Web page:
Thus, it’s no wonder why dogs seem enamored by their owner’s face. They look at your facial expressions, your body language. They detect the nuances in your voice based on your current mood.
That’s why dogs recognize when you’re happy or sad just by looking at your face. Or they cower when you raise your voice in anger.
These findings are supported by several studies. In particular, this 2018 research published in Learning & Behavior.
In the study, dogs, while feeding, were shown human faces showing basic emotion. The emotions were: fear, anger, neutral, disgust, surprise, and happiness.
The dogs turned their head to the left when shown anger, fear, and happiness emotions. They turned their head to the right when shown surprise.
One of the authors explained that the right hemisphere processes negative emotions. Whereas the left hemisphere processes positive emotions.
The same authors studied dogs’ responses to human vocalizations. They used playbacks of sounds corresponding to each emotion.
The results were similar to the other study. The dogs turned to the left when hearing the fear and sadness playbacks. They turned to the right when they heard happiness vocalizations.
These studies prove that dogs are sensitive to the emotional cues of human faces and vocalizations.
#7: Your dog shows his affection
Your dog gets in your face because they love you!
After all, a dog wouldn’t get in the face of a human he’s not comfortable with. Thus, when they get in your face, it’s also a sign of trust and security.
Remember, when dogs are puppies, they lick the muzzle of their mom.
One of the reasons why is to solicit care from the mom. Licking also signals the mom to respond to the puppy’s request.
Oxytocin is also a factor here. It is a hormone responsible for the bonding between a human mom and her baby.
According to this research, oxytocin has to do with the bond that humans and their dogs have. The results showed that oxytocin levels increase when the owner and dog engage in mutual gazing.
That probably explains your happiness when looking at your pooch. And why your dog loves getting in your face to gaze at you.
And maybe slip a few kisses while they’re at it.
Bonus: Your dog wants something
If dogs want something from you, they will communicate with you.
But if you ignore them, they might get in your face. They’ve probably learned that doing it sends the message across.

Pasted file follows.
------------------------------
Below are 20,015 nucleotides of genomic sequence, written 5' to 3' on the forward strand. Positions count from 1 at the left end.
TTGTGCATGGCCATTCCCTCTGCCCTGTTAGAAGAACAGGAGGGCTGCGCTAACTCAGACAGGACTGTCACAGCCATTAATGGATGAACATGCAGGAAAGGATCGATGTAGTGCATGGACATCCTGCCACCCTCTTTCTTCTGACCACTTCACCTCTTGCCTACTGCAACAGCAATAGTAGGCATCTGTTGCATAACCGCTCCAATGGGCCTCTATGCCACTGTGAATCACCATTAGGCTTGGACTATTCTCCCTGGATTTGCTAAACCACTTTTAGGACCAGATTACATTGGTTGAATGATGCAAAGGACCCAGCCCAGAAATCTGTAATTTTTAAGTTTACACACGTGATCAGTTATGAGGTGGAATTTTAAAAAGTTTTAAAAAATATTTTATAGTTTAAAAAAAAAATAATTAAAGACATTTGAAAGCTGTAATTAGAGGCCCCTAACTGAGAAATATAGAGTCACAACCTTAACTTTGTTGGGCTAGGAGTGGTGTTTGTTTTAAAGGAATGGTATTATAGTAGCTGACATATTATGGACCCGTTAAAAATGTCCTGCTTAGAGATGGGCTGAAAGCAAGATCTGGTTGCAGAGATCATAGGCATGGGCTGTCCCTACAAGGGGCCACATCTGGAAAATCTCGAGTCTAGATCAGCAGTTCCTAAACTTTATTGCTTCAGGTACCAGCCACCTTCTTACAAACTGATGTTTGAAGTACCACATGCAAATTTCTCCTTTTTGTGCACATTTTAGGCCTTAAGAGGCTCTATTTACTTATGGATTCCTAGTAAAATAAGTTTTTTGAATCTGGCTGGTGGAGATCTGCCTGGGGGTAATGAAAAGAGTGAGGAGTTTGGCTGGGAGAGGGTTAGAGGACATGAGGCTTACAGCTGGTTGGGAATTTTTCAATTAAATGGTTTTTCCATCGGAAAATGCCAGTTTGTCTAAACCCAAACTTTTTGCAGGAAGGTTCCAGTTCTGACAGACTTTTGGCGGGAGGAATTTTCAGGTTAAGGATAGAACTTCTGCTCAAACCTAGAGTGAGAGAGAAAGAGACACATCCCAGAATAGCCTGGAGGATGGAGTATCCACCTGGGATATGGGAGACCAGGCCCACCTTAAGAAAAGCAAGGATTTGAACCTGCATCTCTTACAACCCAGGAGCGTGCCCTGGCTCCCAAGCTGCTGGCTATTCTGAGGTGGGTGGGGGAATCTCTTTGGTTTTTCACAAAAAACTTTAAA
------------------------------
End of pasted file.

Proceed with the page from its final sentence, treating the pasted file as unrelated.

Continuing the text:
Faster than using vocalizations and body language.
Dogs are smarter than people give them credit for. In fact, they might be keeping tabs of past behaviors and patterns that got them what they want.
How else can they know that you easily fall for those eyes as huge as Puss in Boots’? Or that you’re a sucker for their tippy taps?
If getting in your face makes you do their bidding fast, then so be it.
3 tips on how to stop your dog from getting in your face
#1: Keep your dog occupied
I know, your dog getting in your face can be annoying at times.
One solution is to keep them occupied. Get them busy in a positive way.
Give them a puzzle toy, for starters. That should keep them busy and quiet for a few minutes at least.
#2: Teach them the ‘off’ command
The ‘off’ command works like this:
- If your dog is about to get too close, get a treat. Use it to lead him where you want him to stay and say the word ‘Off!’
- When he follows, give him the treat and praises.
Note: You can also use this command if you don’t want your dog on the furniture.
#3: Don’t reward the behavior
A dog keeps doing something whenever it is rewarded.
So if they get in your face and you shower them with kisses, they’ll do it again.
If you don’t want them to do it, don’t encourage them. Don’t reward the behavior by giving them kisses and attention.
What you should do is ignore your dog when they do this. If they keep doing it, leave the room for 5 minutes.
Then return to the room and continue interacting with your dog.
Note: Consistency must be observed when teaching your dog something.